Decision Tree In Machine Learning | Decision Tree Algorithm In Python

In the field of machine learning, decision trees are a powerful tool for classification and regression tasks. They are versatile, easy to interpret, and can handle both numerical and categorical data. In this article, we will explore the decision tree algorithm, how it works, and how to implement it in Python.

What is a Decision Tree?

A decision tree is a tree-like structure where each internal node represents a “test” or “decision” on an attribute (e.g., whether a customer is older than 50 years old) and each leaf node represents a class label (e.g., whether they will buy a product). The paths from the root to the leaf represent classification rules or decisions.

How Does a Decision Tree Work?

The decision tree algorithm works by recursively splitting the dataset into subsets based on the most significant attribute at each node. This splitting process continues until the data in each subset belongs to the same class, or some other stopping criteria are met.

Entropy and Information Gain

Entropy is a measure of impurity in a dataset. In the context of decision trees, it is used to determine the homogeneity of a dataset. Information gain is a metric used to decide which attribute to split on at each node. It measures the reduction in entropy after the dataset is split on a particular attribute.

Gini Impurity

Gini impurity is another measure of impurity commonly used in decision trees. It measures the probability of incorrectly classifying a randomly chosen element in the dataset if it were randomly labeled according to the distribution of labels in the subset.

Decision Tree Algorithm in Python

Now, let’s see how to implement a decision tree algorithm in Python using the popular machine learning library, scikit-learn.

First, we need to import the necessary libraries:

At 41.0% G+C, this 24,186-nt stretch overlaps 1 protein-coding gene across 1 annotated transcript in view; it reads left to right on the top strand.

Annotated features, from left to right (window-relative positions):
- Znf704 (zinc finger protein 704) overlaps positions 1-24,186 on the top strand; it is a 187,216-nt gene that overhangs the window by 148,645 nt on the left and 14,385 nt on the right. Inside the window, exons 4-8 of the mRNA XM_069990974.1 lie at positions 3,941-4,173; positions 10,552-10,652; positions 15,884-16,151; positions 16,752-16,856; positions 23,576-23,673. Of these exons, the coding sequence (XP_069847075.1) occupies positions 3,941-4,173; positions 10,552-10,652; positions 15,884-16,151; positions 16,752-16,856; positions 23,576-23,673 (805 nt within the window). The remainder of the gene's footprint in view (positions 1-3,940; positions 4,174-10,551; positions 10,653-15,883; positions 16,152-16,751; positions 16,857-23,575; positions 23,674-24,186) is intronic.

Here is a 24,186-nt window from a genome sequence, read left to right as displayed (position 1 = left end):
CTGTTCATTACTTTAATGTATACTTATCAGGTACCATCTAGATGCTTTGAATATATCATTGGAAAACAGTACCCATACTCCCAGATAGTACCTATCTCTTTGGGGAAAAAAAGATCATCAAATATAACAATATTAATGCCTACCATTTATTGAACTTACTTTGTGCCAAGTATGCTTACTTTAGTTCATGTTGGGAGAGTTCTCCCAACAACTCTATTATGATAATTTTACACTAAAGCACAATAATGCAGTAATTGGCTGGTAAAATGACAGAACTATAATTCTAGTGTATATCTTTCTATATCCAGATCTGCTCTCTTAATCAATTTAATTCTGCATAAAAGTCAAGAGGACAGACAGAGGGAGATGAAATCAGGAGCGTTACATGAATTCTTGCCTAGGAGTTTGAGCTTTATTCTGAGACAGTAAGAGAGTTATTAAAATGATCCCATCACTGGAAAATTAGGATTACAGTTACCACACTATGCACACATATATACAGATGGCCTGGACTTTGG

from sklearn.datasets import load_iris
from sklearn.model_selection import train_test_split
from sklearn.tree import DecisionTreeClassifier
from sklearn.metrics import accuracy_score

Next, we load the Iris dataset and split it into training and testing sets:

iris = load_iris()
X_train, X_test, y_train, y_test = train_test_split(,, test_size=0.2, random_state=42)

Then, we initialize the decision tree classifier and fit it to the training data:

clf = DecisionTreeClassifier(random_state=42), y_train)

Finally, we make predictions on the test data and calculate the accuracy:

y_pred = clf.predict(X_test)
print("Accuracy:", accuracy_score(y_test, y_pred))

Handling Overfitting

One of the challenges with decision trees is overfitting, where the tree learns the training data too well and performs poorly on unseen data. To address this, we can use techniques like setting a maximum depth for the tree, setting a minimum number of samples required to split an internal node, or pruning the tree after it has been built.

Advantages of Decision Trees

  • Easy to interpret and visualize: Decision trees can be easily visualized and understood, making them suitable for both beginners and experts.
  • Handle both numerical and categorical data: Decision trees can handle both types of data, unlike some other algorithms that require data to be preprocessed.
  • Require little data preparation: Decision trees do not require data normalization, scaling, or transformation, which can save time and effort in data preprocessing.

Disadvantages of Decision Trees

  • Overfitting: As mentioned earlier, decision trees are prone to overfitting, especially when the tree depth is not limited.
  • Instability: Small variations in the data can result in a completely different tree being generated, leading to instability in the model.
  • Biased towards features with more levels: Decision trees tend to favor features with more levels because they can create more splits and therefore better fit the training data.


In this article, we have discussed the decision tree algorithm in machine learning, how it works, and how to implement it in Python using the scikit-learn library. Decision trees are powerful and easy-to-understand models that are widely used in various applications.

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